The Power Of The Pen To Change The World: Introducing The Community Voices Fellows

Meet the GlobalGiving Community Voices Fellows, change leaders from six countries channeling the power of the pen.


It’s a sunny day in Mikocheni, Tanzania.

Sia Fred Towo clutches a bag of reusable sanitary pads in one hand, showcasing it for a group of women in a dusty yard with a look of seriousness and pride that rarely accompanies menstrual products.

Sia is the director of Femme International, a nonprofit in East Africa on a mission to break down global menstrual taboos. She struggled through her first periods alone—the only girl in a family with five brothers, made too ashamed to talk to her reserved mom about what was happening to her body. Fast forward to today. Sia is not only bringing period products to remote villages in Tanzania, she is bravely bearing her own painful experiences in a borderless and ageless format—the op-ed.

Community Voices Fellow Sia Towo works to end period poverty in Tanzania.
Sia distributes period products in Mikocheni, Tanzania.

Courageous women from Afghanistan, Nepal, Nigeria, Pakistan, and Peru are turning to the power of the pen to expose injustices and inspire change on a broad array of urgent issues from climate change to education access. Sia is one of six grassroots change leaders who are writing op-eds about their personal experiences with these issues in partnership with GlobalGiving.

Why op-eds? The timeless op-ed has been proven to have large and long-lasting effects on people’s views, regardless of their occupations and political affiliations, according to a Yale University study. Up to 70% of people who read op-eds agreed with the authors’ views immediately after they finished reading.

Yet, when it comes to life-or-death issues, vitally important voices are missing. Representation of women and Global Majority expert voices in publishing spaces of all kinds still lags behind white, Western men. This needs to change.

Take authorship on climate change, one of the most urgent challenges facing humankind. Climate change authorship from the Global Majority hovers at a mere 1-19%, according to analyses from the Carnegie Endowment for International Peace and the Society for Conservation Biology. The brunt of climate change consequences fall on the very people who are excluded from dialogue about how to curb it.

Likewise, women’s voices are chronically underrepresented. One study found women made up 19% of experts featured in news stories and 37% of reporters telling stories globally.

To help turn the tide, GlobalGiving is supporting six Global Majority community leaders working on urgent social issues through a new Community Voices Fellowship. The fellows also received support from The OpEd Project and Energize Your Voice to amplify powerful solutions from within their communities that too often go unheard.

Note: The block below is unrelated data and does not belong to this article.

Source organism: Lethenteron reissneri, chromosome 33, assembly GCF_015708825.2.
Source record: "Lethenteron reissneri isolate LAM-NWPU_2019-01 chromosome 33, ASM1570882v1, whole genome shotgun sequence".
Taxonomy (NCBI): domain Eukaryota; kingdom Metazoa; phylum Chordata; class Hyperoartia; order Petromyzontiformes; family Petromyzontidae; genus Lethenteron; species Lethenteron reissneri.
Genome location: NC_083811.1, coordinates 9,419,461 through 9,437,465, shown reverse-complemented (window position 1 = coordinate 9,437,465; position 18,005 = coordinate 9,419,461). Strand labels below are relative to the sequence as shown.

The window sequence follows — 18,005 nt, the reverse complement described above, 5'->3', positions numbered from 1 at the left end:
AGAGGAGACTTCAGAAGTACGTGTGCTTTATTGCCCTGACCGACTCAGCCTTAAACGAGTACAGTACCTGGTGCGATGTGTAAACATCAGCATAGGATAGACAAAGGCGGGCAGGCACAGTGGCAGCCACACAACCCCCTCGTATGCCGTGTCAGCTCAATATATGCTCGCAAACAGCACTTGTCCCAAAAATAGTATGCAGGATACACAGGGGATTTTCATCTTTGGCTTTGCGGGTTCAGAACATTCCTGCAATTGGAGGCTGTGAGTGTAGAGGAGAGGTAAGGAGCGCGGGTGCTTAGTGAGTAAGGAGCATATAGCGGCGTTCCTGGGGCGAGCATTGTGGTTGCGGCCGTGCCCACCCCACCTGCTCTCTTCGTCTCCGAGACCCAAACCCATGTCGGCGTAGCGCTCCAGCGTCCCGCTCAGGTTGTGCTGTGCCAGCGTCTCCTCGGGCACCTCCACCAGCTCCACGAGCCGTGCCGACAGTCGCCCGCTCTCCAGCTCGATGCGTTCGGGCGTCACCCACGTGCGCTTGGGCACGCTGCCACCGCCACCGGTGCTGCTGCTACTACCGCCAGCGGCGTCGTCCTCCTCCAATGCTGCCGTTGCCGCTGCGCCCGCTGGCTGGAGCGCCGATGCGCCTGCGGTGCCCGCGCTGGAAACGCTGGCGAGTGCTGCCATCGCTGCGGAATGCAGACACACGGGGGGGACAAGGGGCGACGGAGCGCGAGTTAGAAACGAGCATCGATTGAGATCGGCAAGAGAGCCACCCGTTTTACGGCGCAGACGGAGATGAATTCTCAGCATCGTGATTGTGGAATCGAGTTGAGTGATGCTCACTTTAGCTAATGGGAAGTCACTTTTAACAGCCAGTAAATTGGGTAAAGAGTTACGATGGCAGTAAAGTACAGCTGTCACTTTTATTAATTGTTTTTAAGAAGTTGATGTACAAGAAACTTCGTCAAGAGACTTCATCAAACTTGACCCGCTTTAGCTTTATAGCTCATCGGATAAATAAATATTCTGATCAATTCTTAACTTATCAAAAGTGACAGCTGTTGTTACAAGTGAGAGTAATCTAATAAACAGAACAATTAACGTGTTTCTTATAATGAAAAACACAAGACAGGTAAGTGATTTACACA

Watch a short video about the power of Community Voices.

The OpEd Project has been on a mission to change who writes history since 2008. Since its founding, the project has produced tens of thousands of published ideas (op-eds and much more), reaching hundreds of millions of viewers, readers, and listeners. And the founder of Energize Your Voice, Minna Taylor, is herself an accomplished author and speaker, who saw in her work the economic barriers that many grassroots leaders face in accessing high-quality professional development opportunities. She launched a pro bono arm of her business to address the gap.

It’s a gap that Hassina Sherjan has been laboring to close for most of her adult life. Hassina, another Community Voices Fellow, founded the nonprofit Aid Afghanistan for Education. When she returned to her native Afghanistan in the 90s, she witnessed the devastating choices and sacrifices confronting many Afghan women. At a refugee camp, Hassina writes about a woman who approached her with her newborn twins and asked, “Which one do you think is healthier? Because I cannot keep both. I don’t have enough milk and no money to purchase milk.” Hassina came to see access to education as the key to women’s emancipation from incomprehensible suffering. She started Aid Afghanistan for Education with five clandestine classrooms for 250 girls in Kabul and eventually served more than 7,000 students. But with the return of the Taliban to power in 2021, progress for girls and women in Afghanistan is at a standstill. Currently, 80% of school-aged girls and young women in Afghanistan are out of school.

It’s past time to elevate the experiences of courageous women like Sia and Hassina and focus on their voices and their solutions. One way to help their solutions be heard now is through reading and sharing their work on GlobalGiving.

But we can’t stop there. Global Majority perspectives need to be on the front pages of our newspapers, broadcast on prime-time television, uplifted in every public forum, everywhere. It’s only the way the pressing problems facing our world will ever be solved.

Introducing the 2023 Community Voices Fellows

From harnessing ancient Indigenous water technologies as climate solutions to shining a spotlight on period poverty, the GlobalGiving Community Voices Fellows are leveraging the power of the pen to make their voices heard.

Learn more about the fellows in their op-eds.


This article also appears in Ms. Magazine.

Featured Photo: GlobalGiving Community Voices Fellow Paloma Rodríguez photographed by Karina Chávez in Peru by GlobalGiving and Instituto de Montaña

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